Last Man Stand­ing

TV Plus (South Africa) - - MOVIE MENU -

Sea­son 4 M-Net Sat (*101) 18:30 & 19:00

At 79, ac­tor Hec­tor El­i­zondo has seen and done it all, which makes play­ing busi­ness­man Ed Alzate on sit­com Last Man Stand­ing (2011-cur­rent) a plea­sure. And like his young-at-heart char­ac­ter, Hec­tor loves a good laugh: “What do I love about Ed? You never know when there’s go­ing to be frontal nu­dity…”

De­spite a 53-year ca­reer, Hec­tor 1

wasn’t go­ing to be an ac­tor. As a teen, he was scouted by Amer­i­can football team the New York Gi­ants and mi­nor league baseball team the Pitts­burgh Pi­rates. He tore lig­a­ments in his knee danc­ing and was forced to give up sports. So he took up theatre.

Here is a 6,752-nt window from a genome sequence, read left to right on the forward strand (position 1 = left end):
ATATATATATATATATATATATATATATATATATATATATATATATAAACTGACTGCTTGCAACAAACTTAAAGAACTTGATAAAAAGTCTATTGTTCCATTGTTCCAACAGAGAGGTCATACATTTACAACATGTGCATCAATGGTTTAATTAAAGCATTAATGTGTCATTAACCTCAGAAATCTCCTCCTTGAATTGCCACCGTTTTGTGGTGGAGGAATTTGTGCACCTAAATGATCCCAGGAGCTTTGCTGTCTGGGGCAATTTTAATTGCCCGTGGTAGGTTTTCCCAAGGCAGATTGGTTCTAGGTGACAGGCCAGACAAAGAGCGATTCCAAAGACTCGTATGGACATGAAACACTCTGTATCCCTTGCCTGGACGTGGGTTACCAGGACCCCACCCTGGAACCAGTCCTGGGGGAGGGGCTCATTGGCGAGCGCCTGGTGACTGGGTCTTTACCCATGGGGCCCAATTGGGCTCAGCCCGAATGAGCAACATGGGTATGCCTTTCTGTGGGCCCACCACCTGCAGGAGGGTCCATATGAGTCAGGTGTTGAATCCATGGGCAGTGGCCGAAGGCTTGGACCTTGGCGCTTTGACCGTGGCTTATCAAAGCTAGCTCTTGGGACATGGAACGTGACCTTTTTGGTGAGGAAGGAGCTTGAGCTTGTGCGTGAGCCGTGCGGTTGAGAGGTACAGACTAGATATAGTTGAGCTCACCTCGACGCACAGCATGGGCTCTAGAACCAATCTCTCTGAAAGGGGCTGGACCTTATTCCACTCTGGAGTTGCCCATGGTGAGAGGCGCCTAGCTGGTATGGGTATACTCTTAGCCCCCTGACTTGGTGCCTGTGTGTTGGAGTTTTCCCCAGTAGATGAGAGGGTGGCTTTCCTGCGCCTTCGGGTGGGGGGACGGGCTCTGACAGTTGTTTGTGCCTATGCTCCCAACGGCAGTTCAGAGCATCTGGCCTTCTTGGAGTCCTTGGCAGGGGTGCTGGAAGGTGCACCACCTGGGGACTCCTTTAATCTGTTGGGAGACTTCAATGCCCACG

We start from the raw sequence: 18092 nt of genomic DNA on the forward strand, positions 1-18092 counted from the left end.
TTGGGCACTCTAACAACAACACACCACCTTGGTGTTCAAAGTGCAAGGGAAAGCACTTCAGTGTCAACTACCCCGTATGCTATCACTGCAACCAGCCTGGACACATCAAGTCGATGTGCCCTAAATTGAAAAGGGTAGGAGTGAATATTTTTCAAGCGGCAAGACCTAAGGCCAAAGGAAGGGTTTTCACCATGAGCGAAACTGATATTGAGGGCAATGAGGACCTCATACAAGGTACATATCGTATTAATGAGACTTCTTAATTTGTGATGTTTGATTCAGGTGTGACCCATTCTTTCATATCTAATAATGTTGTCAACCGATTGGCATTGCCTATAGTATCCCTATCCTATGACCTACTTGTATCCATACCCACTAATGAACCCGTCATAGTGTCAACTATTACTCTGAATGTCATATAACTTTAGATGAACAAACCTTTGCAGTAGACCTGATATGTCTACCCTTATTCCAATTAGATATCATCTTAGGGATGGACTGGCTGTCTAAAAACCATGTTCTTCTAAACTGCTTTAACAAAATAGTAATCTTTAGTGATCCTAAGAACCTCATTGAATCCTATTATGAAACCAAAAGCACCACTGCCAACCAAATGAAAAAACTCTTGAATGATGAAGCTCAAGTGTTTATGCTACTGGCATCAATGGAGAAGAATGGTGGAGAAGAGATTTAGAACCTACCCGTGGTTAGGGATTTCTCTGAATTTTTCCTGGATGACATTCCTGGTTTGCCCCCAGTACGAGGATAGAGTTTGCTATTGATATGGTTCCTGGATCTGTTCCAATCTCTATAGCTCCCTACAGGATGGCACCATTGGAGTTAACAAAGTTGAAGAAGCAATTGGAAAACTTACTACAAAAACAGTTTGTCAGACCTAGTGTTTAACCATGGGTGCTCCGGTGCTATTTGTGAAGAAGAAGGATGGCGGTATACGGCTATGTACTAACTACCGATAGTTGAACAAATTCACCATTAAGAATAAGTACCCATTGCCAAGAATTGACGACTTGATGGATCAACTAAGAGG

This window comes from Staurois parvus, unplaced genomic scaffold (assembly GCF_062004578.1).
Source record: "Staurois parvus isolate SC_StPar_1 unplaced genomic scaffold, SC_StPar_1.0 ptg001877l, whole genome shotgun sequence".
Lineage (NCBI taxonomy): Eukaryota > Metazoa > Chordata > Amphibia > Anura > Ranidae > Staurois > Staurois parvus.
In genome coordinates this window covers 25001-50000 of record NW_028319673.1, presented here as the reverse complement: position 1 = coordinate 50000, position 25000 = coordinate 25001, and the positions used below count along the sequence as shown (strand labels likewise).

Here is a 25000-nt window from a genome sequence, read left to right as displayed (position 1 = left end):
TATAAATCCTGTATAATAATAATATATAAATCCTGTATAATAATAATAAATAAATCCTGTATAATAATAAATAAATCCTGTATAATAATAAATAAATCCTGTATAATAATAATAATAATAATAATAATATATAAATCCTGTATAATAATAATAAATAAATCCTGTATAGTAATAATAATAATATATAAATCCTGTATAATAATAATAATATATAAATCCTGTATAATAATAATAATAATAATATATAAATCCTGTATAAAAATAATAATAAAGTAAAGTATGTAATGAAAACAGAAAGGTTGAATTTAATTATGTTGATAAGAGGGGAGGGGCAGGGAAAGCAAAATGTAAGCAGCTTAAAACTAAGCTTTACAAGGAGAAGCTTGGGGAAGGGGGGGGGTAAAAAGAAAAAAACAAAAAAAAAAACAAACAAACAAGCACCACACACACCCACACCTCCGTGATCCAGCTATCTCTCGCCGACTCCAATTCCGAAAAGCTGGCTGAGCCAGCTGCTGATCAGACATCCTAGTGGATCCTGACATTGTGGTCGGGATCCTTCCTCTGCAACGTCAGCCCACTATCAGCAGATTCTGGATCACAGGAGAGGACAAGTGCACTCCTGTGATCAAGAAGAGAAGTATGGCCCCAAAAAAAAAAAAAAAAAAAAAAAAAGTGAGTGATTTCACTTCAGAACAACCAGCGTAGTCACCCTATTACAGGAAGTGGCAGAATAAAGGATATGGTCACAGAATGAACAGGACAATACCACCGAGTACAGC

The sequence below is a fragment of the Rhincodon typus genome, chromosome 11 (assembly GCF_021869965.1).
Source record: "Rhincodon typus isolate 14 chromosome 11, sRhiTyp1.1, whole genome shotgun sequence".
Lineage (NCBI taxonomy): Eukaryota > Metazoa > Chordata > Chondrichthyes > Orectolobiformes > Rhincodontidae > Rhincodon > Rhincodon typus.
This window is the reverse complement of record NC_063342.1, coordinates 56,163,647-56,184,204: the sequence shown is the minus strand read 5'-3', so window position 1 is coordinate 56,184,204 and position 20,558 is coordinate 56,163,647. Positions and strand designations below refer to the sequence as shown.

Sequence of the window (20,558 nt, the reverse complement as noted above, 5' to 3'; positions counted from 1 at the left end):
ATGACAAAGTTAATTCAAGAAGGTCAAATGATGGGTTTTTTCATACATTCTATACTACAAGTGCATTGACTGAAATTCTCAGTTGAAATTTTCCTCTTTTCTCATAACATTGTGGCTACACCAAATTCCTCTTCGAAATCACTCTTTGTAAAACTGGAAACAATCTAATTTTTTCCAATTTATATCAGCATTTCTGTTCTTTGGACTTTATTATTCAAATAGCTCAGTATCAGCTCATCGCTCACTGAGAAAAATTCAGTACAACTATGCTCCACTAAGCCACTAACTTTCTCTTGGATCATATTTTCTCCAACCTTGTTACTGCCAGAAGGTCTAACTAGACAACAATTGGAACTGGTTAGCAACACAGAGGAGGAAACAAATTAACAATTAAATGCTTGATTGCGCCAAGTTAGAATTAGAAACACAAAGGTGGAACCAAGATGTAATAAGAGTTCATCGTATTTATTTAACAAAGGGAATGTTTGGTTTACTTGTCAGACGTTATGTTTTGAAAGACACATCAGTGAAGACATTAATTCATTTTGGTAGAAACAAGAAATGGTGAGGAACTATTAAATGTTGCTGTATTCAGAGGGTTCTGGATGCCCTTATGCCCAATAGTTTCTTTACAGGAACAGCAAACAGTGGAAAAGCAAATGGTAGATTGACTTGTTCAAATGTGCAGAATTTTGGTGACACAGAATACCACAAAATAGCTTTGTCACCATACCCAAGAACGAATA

He went to the City Col­lege Of 2

New York in 1954 and wanted to be­come a his­tory teacher, but he had to drop out and find work to sup­port his baby son Rodd af­ter his girl­friend at the time aban­doned them both.

Hec­tor’s act­ing jobs started com3

ing in by 1964 but he re­fused to play stereo­typ­i­cal Mex­i­can druglo­rds and hit­men. “I didn’t be­come an ac­tor to be pi­geon-holed,” he says. “For­tu­nately, I have a neu­tral-look­ing face and can play any na­tion­al­ity.”

His shiny ca­reer hid a trou­bled 4

per­sonal life in the late ’60s when he had to care for his ail­ing mom and dad Car­men Medina Reyes and Martín Echevar­ría, who both suf­fered from Alzheimer’s dis­ease. “I was tak­ing care of my fa­ther, who was tak­ing care of my mother. I watched him start to sink, so I started to give him more at­ten­tion.” They passed away in the mid-’70s.

That suf­fer­ing helped him per­fect 5

his “sad man” roles, like Dr Phillip Wat­ters in med­i­cal drama Chicago Hope (1994-2000). And while he loves play­ing up­beat Ed, Hec­tor adds, “I’m at­tracted to pathos, I’ve had a lot of it.”

Newspapers in English

Newspapers from South Africa

© PressReader. All rights reserved.